• Our Story

Our Story

With no grand design or plan by its founder and executive director, Dena Little, Storybook has written, and continues to write itself. Things just happen: volunteers appear, parents call, events unfold and children with no reason to believe they can, somehow find themselves atop a beautiful, patient and loving horse – their world changed forever.

The History of Storybook Farm


  • The story began some 30 years ago when Dena climbed aboard her friend’s little Shetland pony, Polk. It was not necessarily an auspicious beginning, as Polk was not headed to fame and fortune; instead he was a wonderful teacher, bestowing on Dena the virtues of discipline, compassion, love, courage and the determination to persevere through hardship.

  • After Polk had bestowed his many life lessons, Dena was forever smitten by horses and ready to move into competitive showing. Dena showed very successfully as a hunter jumper through college. Her showing taught her many more life lessons; most importantly, at least for her and later for Storybook, that it was the constancy of her relationship with her horses (always there for her during any of life’s difficult moments) and sense of responsibility for their wellbeing that truly mattered that could change a heart.
  • Dena and Spot. Check out that hair! Must have been the 80s!

  • Some time passed (after college, for 10 years Dena owned and operated a successful bakery, selling to such restaurants as Longhorn Steakhouse), but she did not forget about her true passion. In 2000 she had a wild idea: to sell her business and home in Atlanta, GA and start a small horse farm.

  • She found what she was looking for in Auburn, AL and with her young family in tow, Dena sold her home and with the proceeds bought a small nine-acre farm.

  • An English Literature major in college and avid reader, she named her place Storybook Farm and named her first three horses Willy Wonka, Huck Finn, and Tom Sawyer.

  • While reading “Practical Horseman,” she happened upon a story about a woman (Elizabeth) in Fairfax, VA who ran a horse therapy farm for children with terminal illnesses and emotional problems due to grief. The story struck a chord and Dena’s hazy plans began to take form. She immediately started a correspondence with Elizabeth and was soon off for Wisconsin to gain certification for her farm to provide equine-assisted therapy for children in need of support.


  • A partnership with Auburn University is formed. They had one of the top Veterinary Schools in the country and 25,000 bright, energetic and capable young students. She soon enlisted the help of both and Storybook’s first chapter began: a barn with 6 stalls, 3 horses, 3 riders, 10 volunteers and a Storybook board member from the Auburn School of Veterinary Medicine.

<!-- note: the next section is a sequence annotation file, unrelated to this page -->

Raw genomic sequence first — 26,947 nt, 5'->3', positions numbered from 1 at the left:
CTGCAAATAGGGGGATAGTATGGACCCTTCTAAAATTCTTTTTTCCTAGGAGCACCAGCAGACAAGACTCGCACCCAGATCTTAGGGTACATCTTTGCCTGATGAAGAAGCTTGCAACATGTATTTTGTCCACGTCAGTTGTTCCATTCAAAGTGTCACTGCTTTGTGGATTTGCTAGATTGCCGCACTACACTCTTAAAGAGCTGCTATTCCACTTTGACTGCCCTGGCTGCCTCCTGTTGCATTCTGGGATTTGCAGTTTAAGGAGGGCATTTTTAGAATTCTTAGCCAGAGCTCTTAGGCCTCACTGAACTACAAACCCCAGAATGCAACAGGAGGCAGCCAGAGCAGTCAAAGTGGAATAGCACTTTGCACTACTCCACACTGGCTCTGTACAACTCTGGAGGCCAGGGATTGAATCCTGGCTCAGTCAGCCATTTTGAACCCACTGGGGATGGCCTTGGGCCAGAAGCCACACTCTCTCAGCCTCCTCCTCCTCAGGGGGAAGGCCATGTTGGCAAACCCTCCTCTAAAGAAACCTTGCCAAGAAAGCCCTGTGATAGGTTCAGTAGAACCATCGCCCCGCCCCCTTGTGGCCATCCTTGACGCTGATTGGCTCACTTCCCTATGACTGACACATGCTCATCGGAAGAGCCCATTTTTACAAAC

• How do horses say “War Eagle!”


  • As the word spread, enthusiasm grew and so did Storybook’s outreach. Parents would call asking if their child’s particular condition would qualify for riding at Storybook. Dena welcomed all. Storybook relocated 20 minutes away to a beautiful 25 acres in Opelika, AL. With great support from the community, a house and a 12 stall barn (Papa Bear Barn) was built.

  • Even with the change of scenery, Storybook Farm and Dena always found hope, steadfastness, and joy through the help horses. Smiles abound at Storybook Farm.

  • Storybook has been blessed by the support of the civic and business communities as well; the farm has been recognized by the Lee County Lions Club for its contributions to the community.

  • Dena is recoginzed as a semi finalist in the national “Energizer Keep Going Hall of Fame” competition.
  • Storybook Farm is named the “2009 Farm of Distinction” by the Lee County Farm City Committee
  • A second barn (Baby Bear Barn) with 3 stalls was built.

  • In the fall, “The Partnership of the Year Award” is presented to Storybook Farm by the East Alabama Governor’s Committee as well as a “Certificate of Appreciation” from the United States Department of Agriculture for work with individuals with disabilities.
  • Storybook’s second riding area, Emerald City, is constructed.

  • The farm was featured in Centers for Disease Control and Prevention’s “Healthy Pets and Healthy People” website, and Chick-fil-A recognized Storybook Farm with the November 2013 “Community and Character Counts” award.
  • More than 800 children from Alabama and Georgia are welcomed at Storybook with the help of Boo Radley, Sherlock Holmes, Dr. Watson and Tom Sawyer.
  • The Secret Garden horticultural area is constructed at Storybook Farm – giving children a new way to experience the wonder of God’s creations.

 

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